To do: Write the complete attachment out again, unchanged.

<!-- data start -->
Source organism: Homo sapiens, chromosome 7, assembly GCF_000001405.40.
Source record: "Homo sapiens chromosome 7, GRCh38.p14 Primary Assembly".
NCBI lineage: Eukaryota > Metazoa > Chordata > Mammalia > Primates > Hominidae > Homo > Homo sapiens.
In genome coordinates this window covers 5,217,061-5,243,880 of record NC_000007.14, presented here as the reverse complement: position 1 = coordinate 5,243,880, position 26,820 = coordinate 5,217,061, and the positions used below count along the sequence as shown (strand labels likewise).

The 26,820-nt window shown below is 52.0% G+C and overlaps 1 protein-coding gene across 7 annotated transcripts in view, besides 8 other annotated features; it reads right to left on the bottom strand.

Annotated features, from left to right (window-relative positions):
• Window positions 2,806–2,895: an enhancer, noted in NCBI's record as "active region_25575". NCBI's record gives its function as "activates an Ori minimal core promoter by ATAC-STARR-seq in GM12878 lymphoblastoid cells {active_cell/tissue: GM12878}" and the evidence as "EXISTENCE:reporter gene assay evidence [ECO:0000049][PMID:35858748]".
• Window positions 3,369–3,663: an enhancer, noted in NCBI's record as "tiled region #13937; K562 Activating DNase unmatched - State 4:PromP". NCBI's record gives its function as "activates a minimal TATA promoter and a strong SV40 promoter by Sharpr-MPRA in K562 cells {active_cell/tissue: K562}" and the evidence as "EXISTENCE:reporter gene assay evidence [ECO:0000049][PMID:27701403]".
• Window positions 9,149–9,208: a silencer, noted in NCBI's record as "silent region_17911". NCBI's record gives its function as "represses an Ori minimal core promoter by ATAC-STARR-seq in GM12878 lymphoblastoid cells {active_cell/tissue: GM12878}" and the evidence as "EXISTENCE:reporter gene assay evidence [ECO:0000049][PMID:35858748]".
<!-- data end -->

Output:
Source organism: Homo sapiens, chromosome 7, assembly GCF_000001405.40.
Source record: "Homo sapiens chromosome 7, GRCh38.p14 Primary Assembly".
NCBI lineage: Eukaryota > Metazoa > Chordata > Mammalia > Primates > Hominidae > Homo > Homo sapiens.
In genome coordinates this window covers 5,217,061-5,243,880 of record NC_000007.14, presented here as the reverse complement: position 1 = coordinate 5,243,880, position 26,820 = coordinate 5,217,061, and the positions used below count along the sequence as shown (strand labels likewise).

The 26,820-nt window shown below is 52.0% G+C and overlaps 1 protein-coding gene across 7 annotated transcripts in view, besides 8 other annotated features; it reads right to left on the bottom strand.

Annotated features, from left to right (window-relative positions):
• Window positions 2,806–2,895: an enhancer, noted in NCBI's record as "active region_25575". NCBI's record gives its function as "activates an Ori minimal core promoter by ATAC-STARR-seq in GM12878 lymphoblastoid cells {active_cell/tissue: GM12878}" and the evidence as "EXISTENCE:reporter gene assay evidence [ECO:0000049][PMID:35858748]".
• Window positions 3,369–3,663: an enhancer, noted in NCBI's record as "tiled region #13937; K562 Activating DNase unmatched - State 4:PromP". NCBI's record gives its function as "activates a minimal TATA promoter and a strong SV40 promoter by Sharpr-MPRA in K562 cells {active_cell/tissue: K562}" and the evidence as "EXISTENCE:reporter gene assay evidence [ECO:0000049][PMID:27701403]".
• Window positions 9,149–9,208: a silencer, noted in NCBI's record as "silent region_17911". NCBI's record gives its function as "represses an Ori minimal core promoter by ATAC-STARR-seq in GM12878 lymphoblastoid cells {active_cell/tissue: GM12878}" and the evidence as "EXISTENCE:reporter gene assay evidence [ECO:0000049][PMID:35858748]".